Many of us twenty-somethings are going to experience a geographic move at some point, whether it’s for school, work, or an inner drive that no one but you understands.
When you’re no longer in college, though, one major-big issue comes up: how do you meet people? Sure, there’s no guarantee you’ll make friends in school, but there’s a pretty decent chance you’ll make a few connections. When the time comes to make a move somewhere new, where you don’t know anyone, that’s when it gets a little scary. Here’s a few things you can do to bridge the gap from lonely newcomer to social veteran:
Give yourself some time to, well, yourself. It may seem counterintuitive, but a little time spent baking scones at two in the morning, going for a solo run by the river, or checking out the indie bookstore just around the corner is one of the best ways to make sure you don’t come on too strong to new acquaintances or fall in with people you’re not crazy about because you’re itching for company. And don’t forget to stay in touch with the folks back home and your BFF.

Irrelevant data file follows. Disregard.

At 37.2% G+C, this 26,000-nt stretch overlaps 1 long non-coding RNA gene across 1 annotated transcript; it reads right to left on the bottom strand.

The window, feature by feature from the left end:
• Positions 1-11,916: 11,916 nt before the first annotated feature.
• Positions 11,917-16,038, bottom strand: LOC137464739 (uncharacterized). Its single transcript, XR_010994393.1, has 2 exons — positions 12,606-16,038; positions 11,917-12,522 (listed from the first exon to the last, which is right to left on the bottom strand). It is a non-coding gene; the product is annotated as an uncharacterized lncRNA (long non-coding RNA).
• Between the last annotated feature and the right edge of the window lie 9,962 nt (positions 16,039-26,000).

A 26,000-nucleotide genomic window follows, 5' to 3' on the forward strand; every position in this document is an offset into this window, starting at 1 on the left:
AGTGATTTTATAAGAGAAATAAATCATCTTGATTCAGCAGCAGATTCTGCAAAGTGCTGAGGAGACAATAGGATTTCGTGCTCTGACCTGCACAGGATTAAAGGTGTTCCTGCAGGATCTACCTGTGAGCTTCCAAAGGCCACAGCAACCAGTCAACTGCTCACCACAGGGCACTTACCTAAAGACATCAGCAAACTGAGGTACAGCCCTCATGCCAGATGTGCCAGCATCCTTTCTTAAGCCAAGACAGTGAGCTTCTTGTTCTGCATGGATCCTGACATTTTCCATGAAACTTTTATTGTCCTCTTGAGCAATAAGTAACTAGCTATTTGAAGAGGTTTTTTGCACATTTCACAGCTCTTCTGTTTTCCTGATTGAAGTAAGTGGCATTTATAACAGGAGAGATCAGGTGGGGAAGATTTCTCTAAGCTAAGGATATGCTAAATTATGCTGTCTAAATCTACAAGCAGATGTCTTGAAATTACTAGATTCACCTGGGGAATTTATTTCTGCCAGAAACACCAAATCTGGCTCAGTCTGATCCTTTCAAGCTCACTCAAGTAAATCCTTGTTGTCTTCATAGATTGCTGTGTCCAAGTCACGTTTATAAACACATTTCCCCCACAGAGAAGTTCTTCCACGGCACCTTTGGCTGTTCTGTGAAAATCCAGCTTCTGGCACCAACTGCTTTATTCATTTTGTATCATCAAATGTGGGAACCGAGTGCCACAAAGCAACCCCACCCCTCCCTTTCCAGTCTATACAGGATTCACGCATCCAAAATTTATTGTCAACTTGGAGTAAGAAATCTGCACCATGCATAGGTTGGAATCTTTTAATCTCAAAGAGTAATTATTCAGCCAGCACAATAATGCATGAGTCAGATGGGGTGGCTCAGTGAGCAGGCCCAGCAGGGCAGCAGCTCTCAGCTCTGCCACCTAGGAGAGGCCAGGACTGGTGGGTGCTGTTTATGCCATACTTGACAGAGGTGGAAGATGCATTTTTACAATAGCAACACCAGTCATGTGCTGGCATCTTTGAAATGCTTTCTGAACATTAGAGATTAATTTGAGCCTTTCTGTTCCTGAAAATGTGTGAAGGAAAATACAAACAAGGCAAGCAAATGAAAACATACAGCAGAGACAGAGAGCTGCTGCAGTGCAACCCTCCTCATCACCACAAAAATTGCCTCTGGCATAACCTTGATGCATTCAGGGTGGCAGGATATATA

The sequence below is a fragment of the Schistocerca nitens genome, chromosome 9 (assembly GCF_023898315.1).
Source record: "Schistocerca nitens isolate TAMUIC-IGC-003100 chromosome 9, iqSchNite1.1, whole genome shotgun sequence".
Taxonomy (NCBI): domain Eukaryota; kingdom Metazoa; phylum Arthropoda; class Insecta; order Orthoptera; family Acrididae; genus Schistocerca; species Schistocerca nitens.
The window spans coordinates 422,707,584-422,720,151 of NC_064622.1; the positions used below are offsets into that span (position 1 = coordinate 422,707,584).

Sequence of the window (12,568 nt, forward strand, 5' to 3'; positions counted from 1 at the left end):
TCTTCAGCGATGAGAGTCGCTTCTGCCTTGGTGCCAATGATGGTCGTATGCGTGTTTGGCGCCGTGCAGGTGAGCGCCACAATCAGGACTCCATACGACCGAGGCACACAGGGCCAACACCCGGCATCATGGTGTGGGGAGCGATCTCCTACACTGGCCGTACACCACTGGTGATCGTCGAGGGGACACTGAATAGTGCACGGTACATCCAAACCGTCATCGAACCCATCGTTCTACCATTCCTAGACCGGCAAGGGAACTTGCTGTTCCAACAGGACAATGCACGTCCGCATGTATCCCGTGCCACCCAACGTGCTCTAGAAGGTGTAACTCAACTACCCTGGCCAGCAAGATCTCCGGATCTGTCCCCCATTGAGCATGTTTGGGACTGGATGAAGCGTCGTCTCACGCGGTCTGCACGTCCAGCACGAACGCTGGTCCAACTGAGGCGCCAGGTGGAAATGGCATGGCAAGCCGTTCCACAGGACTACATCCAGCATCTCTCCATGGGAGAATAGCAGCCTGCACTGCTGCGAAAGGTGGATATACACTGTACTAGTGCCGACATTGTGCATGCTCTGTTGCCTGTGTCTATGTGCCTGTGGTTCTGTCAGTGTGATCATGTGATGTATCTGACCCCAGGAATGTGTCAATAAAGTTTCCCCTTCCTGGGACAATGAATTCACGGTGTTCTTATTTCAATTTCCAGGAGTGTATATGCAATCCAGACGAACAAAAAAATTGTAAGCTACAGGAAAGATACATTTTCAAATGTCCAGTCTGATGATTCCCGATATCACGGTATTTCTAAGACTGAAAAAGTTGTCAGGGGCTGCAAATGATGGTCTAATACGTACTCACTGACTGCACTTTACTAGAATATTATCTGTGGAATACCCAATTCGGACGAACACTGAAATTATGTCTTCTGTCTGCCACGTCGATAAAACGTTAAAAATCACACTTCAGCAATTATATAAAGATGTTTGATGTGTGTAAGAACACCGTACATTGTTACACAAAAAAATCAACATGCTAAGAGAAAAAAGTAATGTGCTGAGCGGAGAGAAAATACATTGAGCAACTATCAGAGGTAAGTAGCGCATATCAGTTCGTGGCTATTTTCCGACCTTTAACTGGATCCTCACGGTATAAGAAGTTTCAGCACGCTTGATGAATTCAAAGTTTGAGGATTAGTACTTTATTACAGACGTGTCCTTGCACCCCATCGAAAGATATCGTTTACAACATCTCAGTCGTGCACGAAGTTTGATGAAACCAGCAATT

Some activities are notoriously friendly to newcomers: find them and join them. Swing dancing and other social partner dances are rapidly gaining popularity as a way to have fun and get a workout, and they’re popping up in cities all over the world. A quick Google search will tell you if there’s one in your area. For other activities, check out your local library or community center for eclectic workshops and events.
Volunteering is one of the best things you can do because it is both give and take: not only are you contributing to making this world a better one, but there is a sense of community and peace that comes with selflessly volunteering your time giving you an energy that ushers in a natural high. And guess what? The more you engage with the world, the more it will engage with you. Reach out to your fellow volunteers, start a conversation. You already have something in common!
Have the right attitude. You moved for a reason, not to find a replica of your life back home (or whatever home has been for the last few years). It doesn’t mean you have to give up the things that give you joy or bring you comfort (they make you who you are!). Moving to a new place is an amazing opportunity to get to know yourself better, to discover things about yourself you didn’t even know. Be open to new things, new people. Be brave.
You’ve done a courageous thing and every day you get another opportunity to take advantage of that. If people aren’t flocking to your door, be patient: sometimes the steps are infinitesimally small, but the payoff is infinite.